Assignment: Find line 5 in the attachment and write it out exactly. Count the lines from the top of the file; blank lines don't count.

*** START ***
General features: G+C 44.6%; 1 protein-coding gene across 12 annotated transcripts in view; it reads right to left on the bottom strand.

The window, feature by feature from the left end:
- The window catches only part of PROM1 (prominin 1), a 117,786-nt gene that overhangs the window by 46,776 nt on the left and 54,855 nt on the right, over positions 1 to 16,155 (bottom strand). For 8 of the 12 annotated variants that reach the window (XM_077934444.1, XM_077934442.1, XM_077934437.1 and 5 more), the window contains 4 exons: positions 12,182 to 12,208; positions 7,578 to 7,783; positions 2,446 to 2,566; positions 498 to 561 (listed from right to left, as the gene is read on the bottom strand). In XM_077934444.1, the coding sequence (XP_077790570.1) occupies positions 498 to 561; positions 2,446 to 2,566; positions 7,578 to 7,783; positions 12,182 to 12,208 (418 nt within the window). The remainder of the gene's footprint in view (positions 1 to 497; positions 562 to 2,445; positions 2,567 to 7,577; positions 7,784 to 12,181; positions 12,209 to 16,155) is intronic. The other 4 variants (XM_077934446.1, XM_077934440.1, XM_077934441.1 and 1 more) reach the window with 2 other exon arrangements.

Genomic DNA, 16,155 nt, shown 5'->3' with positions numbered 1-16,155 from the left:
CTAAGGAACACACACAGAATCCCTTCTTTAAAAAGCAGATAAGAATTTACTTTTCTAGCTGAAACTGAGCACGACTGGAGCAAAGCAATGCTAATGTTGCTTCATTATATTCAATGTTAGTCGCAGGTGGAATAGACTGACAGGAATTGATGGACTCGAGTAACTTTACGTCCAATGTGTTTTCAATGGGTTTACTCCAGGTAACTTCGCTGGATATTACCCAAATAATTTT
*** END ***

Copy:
CTAAGGAACACACACAGAATCCCTTCTTTAAAAAGCAGATAAGAATTTACTTTTCTAGCTGAAACTGAGCACGACTGGAGCAAAGCAATGCTAATGTTGCTTCATTATATTCAATGTTAGTCGCAGGTGGAATAGACTGACAGGAATTGATGGACTCGAGTAACTTTACGTCCAATGTGTTTTCAATGGGTTTACTCCAGGTAACTTCGCTGGATATTACCCAAATAATTTT